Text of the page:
7. IMPACT ON WIDER ECONOMY
This chapter assesses the impact of the Larkhall – Milngavie railway project on the wider economy. It considers a number of local socio-economic indicators:
- key benefits and Jobseeker's Allowance claimants;
- house prices and house sales; and
- housing completions.
Identifying and isolating the impacts of a new transport scheme is a challenging task as these indicators are typically influenced by a number of factors simultaneously.
To assess whether the project has had an impact, it was therefore important to understand the counterfactual as discussed in Chapter 4 (i.e. what would these socio-economic indicators in the local area have been had the project not been implemented).
A control group was therefore defined against which the areas impacted by the Larkhall – Milngavie project were compared. Assuming economic conditions are similar in the control group and the areas impacted by the project, the rail project is then the key differentiating factor and may therefore explain any differences between the indicators in the control group and the project area. While the approach applied in this context is not perfect, it is regarded as reasonable and within the principle of proportionality emphasised by STAG.
Due to the large geographical coverage of the Larkhall –
Milngavie project (it extends over three unitary authorities: Glasgow, East Dunbartonshire and South Lanarkshire), the national average (i.e. Scotland as a whole) was selected as the most appropriate control group.
Socio-economic data was sourced from the General Register Office for Scotland and Scottish Neighbourhood Statistics. Data was taken from the years immediately prior to the completion of the project in 2005 as well as from 2006 to the present to establish whether post-2005 trends were simply a continuation of the pre-2005 trend or were impacted by the rail project.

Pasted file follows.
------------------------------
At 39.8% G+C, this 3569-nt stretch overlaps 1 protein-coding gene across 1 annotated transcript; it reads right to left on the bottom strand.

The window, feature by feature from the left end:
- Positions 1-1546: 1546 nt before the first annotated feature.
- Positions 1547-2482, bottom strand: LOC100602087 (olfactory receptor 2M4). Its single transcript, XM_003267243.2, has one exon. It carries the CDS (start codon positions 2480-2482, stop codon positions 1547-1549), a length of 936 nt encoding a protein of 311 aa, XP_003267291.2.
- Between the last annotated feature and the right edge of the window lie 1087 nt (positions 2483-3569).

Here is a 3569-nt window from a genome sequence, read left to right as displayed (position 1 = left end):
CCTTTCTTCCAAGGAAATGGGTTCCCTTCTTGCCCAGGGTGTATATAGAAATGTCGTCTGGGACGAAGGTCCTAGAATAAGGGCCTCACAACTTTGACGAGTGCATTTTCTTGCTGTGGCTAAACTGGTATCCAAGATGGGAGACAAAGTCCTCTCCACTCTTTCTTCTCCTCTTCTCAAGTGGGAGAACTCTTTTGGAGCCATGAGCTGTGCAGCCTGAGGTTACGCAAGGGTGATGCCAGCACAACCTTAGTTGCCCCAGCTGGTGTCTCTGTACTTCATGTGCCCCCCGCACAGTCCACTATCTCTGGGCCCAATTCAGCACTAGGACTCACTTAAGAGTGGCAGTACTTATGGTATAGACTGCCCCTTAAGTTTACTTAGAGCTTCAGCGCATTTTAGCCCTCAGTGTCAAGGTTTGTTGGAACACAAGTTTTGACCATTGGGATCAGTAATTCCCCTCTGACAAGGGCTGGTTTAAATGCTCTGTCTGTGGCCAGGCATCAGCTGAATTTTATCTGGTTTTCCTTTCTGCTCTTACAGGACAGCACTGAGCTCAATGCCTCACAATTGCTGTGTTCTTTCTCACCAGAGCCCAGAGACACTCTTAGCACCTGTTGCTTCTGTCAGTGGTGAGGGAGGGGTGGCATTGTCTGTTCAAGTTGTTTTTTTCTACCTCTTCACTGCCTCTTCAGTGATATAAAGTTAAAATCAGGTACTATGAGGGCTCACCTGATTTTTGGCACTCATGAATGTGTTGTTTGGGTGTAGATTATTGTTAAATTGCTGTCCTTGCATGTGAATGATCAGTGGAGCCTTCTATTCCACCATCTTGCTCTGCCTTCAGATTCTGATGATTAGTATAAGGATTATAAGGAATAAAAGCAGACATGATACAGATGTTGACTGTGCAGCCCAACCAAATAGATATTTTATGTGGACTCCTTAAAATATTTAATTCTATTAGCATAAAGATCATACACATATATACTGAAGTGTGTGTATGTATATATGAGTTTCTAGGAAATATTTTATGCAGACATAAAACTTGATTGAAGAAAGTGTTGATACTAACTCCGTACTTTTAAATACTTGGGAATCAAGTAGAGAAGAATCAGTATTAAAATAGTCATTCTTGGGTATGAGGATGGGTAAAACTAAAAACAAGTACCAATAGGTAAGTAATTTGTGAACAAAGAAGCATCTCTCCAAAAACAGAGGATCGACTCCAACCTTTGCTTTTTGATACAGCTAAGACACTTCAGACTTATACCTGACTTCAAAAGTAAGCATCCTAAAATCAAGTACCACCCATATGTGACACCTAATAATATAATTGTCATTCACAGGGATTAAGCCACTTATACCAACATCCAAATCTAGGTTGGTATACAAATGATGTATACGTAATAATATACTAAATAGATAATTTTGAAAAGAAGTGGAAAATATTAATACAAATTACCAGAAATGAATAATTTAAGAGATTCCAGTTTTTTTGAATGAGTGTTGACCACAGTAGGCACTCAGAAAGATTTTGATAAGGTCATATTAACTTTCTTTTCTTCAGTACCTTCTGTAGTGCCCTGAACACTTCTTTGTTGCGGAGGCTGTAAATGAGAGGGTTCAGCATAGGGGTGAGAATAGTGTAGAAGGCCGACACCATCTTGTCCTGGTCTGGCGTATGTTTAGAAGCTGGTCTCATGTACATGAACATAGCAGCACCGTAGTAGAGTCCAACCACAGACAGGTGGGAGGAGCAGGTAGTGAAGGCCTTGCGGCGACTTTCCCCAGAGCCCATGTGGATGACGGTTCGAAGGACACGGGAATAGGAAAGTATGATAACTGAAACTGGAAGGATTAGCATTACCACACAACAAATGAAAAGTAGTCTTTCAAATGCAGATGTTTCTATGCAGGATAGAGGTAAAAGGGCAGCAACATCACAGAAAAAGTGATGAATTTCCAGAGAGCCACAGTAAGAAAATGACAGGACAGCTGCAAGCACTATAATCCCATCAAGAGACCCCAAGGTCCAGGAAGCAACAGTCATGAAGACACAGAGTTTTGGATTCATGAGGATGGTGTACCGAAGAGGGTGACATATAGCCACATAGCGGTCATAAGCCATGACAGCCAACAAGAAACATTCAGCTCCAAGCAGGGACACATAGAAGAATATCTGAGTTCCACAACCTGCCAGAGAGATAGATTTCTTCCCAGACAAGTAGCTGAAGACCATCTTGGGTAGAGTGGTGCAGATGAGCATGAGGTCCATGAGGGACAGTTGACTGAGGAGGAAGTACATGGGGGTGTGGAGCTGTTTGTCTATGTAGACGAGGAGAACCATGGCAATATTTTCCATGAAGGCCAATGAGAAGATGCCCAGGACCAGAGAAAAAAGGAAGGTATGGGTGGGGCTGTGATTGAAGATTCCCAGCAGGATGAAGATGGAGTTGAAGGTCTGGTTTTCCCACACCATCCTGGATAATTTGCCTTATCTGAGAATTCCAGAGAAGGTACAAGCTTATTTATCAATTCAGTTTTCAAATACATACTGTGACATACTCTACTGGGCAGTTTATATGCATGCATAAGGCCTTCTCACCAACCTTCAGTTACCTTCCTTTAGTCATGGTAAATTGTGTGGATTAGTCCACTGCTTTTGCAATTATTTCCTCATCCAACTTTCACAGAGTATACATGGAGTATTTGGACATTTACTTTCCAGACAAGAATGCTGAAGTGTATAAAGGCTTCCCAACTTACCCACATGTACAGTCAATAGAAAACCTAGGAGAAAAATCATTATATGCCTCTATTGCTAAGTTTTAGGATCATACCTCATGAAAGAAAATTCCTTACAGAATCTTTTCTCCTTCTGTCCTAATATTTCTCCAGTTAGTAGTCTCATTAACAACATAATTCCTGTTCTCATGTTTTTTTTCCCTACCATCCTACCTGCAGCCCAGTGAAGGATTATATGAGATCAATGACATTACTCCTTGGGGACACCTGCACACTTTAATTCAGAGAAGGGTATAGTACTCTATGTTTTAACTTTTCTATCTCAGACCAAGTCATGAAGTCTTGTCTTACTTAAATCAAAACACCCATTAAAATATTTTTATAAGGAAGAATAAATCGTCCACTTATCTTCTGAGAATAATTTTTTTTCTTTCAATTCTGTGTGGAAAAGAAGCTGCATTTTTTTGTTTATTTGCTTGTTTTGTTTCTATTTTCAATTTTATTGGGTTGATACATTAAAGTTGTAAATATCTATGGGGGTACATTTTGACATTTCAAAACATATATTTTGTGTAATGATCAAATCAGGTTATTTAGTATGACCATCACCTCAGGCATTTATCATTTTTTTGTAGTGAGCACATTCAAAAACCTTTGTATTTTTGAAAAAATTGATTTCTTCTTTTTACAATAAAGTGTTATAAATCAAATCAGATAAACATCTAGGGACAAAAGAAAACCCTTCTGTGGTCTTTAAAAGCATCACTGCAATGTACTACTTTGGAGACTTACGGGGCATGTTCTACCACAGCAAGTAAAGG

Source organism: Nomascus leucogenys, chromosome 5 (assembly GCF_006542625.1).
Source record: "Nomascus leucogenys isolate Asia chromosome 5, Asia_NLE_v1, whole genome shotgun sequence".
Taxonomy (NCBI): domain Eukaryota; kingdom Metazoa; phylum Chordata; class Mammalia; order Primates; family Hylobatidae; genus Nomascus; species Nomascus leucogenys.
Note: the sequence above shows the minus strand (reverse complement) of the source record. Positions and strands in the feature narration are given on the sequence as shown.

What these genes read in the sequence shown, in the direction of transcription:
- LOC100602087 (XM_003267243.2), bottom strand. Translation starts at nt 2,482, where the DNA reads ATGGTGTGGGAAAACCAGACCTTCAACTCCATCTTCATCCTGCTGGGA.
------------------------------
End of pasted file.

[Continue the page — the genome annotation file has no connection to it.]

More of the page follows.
It is reasonable to assume a new railway line or improved rail frequency will, over time, lead to an increase in the local population due to improved accessibility (although this may take many years to materialise). There was some evidence from the User Survey that people's decision to move home had been influenced by the rail improvements (see Table 49 and Table 50, Appendix C). To assess this, the population since 2002 to the present from the General Register Office for Scotland was analysed to identify whether there has been any change in trends.
7.8. Figure 9 shows the indexed population in the three authorities impacted by the rail project and the Scotland average. The total population change between 2002 and 2013 was lower in the three authorities impacted by the rail project than the national average: -1.4% in East Dunbartonshire; 3.3% in Glasgow and 4.2% in South Lanarkshire, compared to 5.4% in Scotland as a whole. The population in South Lanarkshire grew faster than the national average in 2003 and 2004 but this was prior to the new stations being built. In East Dunbartonshire, the population declined each year until growing in 2012.
Figure 9 Population Index (Unitary Authority Level),
2002 – 2013
Comparing the population change before (2002 to 2005) and after (2005 to 2013) the project was completed shows whilst there was a higher growth post-completion in all three unitary authorities, this was also true of the control group (i.e.
Scotland as a whole) and so growth was likely due to other factors rather than the rail project ( Table 9).
Table 9 Population Change, 2002 - 2013
|| Population Change
| 2002 – 2005
|| 2005 – 2013
|| 2002 - 2013
Assessing the population of the individual settlements (data only available from 2003 to 2012)